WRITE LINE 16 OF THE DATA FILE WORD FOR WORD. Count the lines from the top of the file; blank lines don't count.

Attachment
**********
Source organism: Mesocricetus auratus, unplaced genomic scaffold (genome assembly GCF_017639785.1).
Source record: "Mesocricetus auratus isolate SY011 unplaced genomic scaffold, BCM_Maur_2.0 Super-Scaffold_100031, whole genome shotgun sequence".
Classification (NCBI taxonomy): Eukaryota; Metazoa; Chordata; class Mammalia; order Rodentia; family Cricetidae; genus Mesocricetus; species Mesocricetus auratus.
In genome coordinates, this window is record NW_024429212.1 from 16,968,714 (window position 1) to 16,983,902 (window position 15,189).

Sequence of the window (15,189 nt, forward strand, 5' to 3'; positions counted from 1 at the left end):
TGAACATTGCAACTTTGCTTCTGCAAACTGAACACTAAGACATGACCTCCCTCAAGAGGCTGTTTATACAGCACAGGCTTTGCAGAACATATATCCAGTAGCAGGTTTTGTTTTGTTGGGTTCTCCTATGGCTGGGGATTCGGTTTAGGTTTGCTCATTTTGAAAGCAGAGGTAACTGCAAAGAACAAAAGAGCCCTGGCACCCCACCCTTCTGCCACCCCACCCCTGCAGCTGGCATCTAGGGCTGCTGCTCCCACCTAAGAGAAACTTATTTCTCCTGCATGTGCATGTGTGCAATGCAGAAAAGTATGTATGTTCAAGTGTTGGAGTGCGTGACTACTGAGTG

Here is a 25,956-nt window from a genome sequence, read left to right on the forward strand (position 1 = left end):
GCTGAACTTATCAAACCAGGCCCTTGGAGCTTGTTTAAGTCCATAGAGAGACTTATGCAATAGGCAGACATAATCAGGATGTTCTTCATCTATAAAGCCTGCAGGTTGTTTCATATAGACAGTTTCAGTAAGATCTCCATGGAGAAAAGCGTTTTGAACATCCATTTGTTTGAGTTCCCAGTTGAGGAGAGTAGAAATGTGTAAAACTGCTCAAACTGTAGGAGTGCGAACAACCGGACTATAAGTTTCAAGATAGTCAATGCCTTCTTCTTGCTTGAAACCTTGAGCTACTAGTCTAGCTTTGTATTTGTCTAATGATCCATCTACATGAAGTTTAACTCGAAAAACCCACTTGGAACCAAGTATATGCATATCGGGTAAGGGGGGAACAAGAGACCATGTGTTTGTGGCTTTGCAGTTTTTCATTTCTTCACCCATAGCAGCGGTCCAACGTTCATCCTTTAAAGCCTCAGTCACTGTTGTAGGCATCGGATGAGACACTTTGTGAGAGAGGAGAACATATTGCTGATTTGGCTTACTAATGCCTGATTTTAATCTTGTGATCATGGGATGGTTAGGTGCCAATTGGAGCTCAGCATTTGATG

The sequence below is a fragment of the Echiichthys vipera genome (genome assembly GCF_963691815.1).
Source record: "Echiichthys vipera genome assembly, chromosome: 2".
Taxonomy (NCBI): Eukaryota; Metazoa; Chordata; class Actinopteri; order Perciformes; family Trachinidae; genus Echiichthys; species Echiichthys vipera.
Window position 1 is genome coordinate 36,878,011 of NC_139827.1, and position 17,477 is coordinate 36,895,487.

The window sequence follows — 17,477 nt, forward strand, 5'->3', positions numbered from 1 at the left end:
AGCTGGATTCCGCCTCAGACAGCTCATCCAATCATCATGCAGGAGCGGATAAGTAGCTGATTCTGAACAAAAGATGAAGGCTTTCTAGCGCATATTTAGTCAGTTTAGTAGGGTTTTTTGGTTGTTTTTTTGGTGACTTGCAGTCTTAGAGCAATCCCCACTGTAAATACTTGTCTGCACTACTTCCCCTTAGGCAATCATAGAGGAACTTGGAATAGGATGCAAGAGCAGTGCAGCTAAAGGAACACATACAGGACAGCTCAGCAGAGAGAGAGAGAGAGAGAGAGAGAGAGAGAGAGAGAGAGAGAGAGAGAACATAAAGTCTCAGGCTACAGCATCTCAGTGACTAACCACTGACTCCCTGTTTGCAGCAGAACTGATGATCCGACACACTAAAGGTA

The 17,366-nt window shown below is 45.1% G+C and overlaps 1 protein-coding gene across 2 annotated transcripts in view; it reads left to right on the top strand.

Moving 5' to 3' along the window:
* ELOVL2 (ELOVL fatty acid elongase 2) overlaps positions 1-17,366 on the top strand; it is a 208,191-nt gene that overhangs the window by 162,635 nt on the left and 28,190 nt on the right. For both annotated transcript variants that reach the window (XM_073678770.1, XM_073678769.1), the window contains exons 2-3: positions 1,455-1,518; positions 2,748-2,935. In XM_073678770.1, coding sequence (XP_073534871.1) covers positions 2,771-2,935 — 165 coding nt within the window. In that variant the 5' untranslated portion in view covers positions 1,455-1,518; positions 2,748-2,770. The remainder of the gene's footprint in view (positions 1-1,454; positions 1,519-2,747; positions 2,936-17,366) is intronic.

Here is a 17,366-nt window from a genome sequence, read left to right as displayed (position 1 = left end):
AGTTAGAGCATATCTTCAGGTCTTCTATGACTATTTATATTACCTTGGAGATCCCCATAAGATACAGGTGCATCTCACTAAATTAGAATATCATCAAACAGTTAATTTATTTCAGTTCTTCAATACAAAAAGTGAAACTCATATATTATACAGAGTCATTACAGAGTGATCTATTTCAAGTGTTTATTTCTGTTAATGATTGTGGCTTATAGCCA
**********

Moving 5' to 3' along the window: